Astronomers Have Found 72 New Galaxies And Trillions Of New Alien Planets

Another stunning discovery has just been made as researchers taking part in the deepest spectroscopic survey ever conducted have found 72 never-before-seen galaxies.

Furthermore, as noted by experts, these new galaxies have the potential to host trillions of alien planets, and some could be favorable for human life, while others could harbor alien life.

Located within the so-called Hubble Ultra Deep Field (HUDF), the 72 new galaxies come as exciting news, and are proof of the development made in recent years towards understanding our planet in the universe, and whether or not we are alone in it.

The Hubble Ultra Deep Field has been the target of various observations in the past, however, the new galaxies weren’t visible until astronomers actually looked at the patch of sky using the MUSE—ESO’s Multi Unit Spectroscopic Explorer.

Experts note that these galaxies remained hidden because they are Lyman-alpha emitters which basically means they only shine brightly in one color.

Furthermore, unlike observations produced with other telescopes, the Multi Unit Spectroscopic Explorer, as its name states, uses spectroscopy in order to break light into its component colors.

Roland Bacon of Lyon Centre for Astrophysics Research (CRAL), who led the MUSE HUDF Survey team, said in a news release:

“This allows us to measure the distance, colors, and other properties of all the galaxies we can see — including some that are invisible to Hubble itself.”

This image shows the Hubble Ultra Deep Field 2012, an improved version of the Hubble Ultra Deep Field image featuring additional observation time Image Credit: ESO

The new survey not only discovered 72 new galaxies, with trillions of potentially new alien worlds, but it also led to the collection of detailed spectroscopic measurements for 1,600 total galaxies, notes Futurism, explaining that using different ground-based telescopes in the past, astronomers could only obtain such precise measurements for about one-tenth that many galaxies.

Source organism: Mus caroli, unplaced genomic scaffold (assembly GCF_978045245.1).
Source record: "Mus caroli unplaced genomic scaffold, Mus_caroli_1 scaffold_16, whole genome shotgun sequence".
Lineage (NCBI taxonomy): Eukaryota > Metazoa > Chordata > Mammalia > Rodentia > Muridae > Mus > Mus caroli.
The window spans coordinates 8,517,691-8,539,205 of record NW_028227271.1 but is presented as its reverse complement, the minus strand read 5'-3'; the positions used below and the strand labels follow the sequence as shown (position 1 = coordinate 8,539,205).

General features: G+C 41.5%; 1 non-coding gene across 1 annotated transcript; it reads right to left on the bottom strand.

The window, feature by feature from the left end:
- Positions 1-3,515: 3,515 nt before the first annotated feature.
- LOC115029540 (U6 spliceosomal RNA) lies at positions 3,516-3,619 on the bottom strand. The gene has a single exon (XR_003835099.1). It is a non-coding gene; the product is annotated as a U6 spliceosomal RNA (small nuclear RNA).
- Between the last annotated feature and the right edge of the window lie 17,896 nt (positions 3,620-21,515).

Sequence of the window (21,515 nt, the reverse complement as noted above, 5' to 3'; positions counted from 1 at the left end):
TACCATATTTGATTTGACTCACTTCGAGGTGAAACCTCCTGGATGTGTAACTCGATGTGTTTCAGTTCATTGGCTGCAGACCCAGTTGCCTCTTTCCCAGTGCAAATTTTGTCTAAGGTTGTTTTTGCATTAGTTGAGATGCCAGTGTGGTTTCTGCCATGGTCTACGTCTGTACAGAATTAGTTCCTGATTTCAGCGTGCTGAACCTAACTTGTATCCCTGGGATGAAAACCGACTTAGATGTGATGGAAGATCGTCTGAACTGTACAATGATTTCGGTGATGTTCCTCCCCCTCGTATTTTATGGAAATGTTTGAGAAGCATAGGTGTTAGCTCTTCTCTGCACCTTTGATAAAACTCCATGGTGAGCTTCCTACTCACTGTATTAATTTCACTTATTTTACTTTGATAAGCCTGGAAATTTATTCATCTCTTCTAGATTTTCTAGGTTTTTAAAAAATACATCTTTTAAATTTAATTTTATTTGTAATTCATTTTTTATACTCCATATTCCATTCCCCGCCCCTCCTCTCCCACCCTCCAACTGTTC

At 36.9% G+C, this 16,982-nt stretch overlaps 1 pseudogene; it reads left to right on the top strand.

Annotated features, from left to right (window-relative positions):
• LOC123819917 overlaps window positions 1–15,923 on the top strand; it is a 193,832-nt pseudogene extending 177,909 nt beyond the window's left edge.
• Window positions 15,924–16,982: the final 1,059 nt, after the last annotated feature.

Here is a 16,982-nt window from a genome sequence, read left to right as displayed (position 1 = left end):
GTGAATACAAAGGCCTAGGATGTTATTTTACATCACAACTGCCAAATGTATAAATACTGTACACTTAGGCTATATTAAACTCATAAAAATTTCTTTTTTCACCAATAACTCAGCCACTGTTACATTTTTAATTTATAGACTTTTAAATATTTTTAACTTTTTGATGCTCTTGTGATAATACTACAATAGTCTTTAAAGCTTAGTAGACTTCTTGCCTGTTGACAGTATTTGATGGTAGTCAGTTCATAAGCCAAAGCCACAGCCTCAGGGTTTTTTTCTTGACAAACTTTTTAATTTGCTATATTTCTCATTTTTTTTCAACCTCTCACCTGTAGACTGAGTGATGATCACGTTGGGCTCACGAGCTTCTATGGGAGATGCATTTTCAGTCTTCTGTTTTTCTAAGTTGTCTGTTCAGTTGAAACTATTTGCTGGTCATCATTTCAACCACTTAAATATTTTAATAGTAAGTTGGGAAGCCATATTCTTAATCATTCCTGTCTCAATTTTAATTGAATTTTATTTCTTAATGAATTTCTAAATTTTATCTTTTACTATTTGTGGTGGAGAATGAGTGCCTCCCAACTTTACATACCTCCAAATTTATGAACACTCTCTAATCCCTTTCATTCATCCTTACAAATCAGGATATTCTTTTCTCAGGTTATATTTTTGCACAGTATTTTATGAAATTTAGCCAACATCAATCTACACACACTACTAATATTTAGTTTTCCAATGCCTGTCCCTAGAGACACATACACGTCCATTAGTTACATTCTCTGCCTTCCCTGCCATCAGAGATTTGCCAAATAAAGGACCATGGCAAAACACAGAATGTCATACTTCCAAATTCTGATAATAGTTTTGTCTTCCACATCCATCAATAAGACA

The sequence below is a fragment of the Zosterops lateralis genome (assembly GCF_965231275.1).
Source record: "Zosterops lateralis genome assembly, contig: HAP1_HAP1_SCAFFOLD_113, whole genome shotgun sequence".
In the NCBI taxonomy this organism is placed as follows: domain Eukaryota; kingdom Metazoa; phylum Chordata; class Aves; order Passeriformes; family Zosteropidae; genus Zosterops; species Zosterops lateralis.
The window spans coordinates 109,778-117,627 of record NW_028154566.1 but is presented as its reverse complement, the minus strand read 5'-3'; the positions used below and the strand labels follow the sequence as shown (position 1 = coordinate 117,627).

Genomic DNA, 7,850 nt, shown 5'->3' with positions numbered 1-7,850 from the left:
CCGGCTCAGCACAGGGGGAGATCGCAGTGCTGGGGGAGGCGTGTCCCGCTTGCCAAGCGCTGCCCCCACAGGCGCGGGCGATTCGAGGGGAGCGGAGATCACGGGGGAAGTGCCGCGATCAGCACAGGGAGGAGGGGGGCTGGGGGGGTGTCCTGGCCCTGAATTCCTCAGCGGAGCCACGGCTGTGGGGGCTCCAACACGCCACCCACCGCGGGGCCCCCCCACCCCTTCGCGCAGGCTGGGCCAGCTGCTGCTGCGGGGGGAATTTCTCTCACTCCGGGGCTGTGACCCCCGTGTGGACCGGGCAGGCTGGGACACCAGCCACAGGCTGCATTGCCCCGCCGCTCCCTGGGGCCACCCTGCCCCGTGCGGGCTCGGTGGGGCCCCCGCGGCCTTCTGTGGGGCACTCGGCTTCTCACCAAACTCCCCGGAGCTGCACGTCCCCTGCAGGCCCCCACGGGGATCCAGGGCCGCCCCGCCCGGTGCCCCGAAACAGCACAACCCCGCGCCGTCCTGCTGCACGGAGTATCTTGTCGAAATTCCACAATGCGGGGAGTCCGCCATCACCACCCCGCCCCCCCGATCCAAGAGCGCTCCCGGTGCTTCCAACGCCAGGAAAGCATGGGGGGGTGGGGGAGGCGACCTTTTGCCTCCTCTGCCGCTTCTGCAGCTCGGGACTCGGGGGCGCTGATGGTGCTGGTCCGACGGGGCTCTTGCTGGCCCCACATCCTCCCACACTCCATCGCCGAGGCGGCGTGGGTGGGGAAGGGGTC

The new discovery made by MUSE has yielded 10 new scientific papers all of which are due to be published in a special issue of Astronomy & Astrophysics. The studies range from how stars formed in the early universe, to ho material flow in and out of different galaxies.

The discovery is extremely important as it shows us just how many galaxies and planets exist in the universe with chances of hosting alien life.

NASA believes that in our galaxy alone there are between 100 and 400 billion stars. If all other stars have around 8 planets orbiting them, it would mean that the milky way could be home to up to 3.2 trillion planets.

If we take a look at the new, 71 recently discovered galaxies have at least 100 billion stars, and also 8 planets per star, we could be looking for aliens in 57.6 trillion worlds.

How’s that for ‘We are alone in the universe’ sound?

Source: Futurism

Featured image credit: NASA

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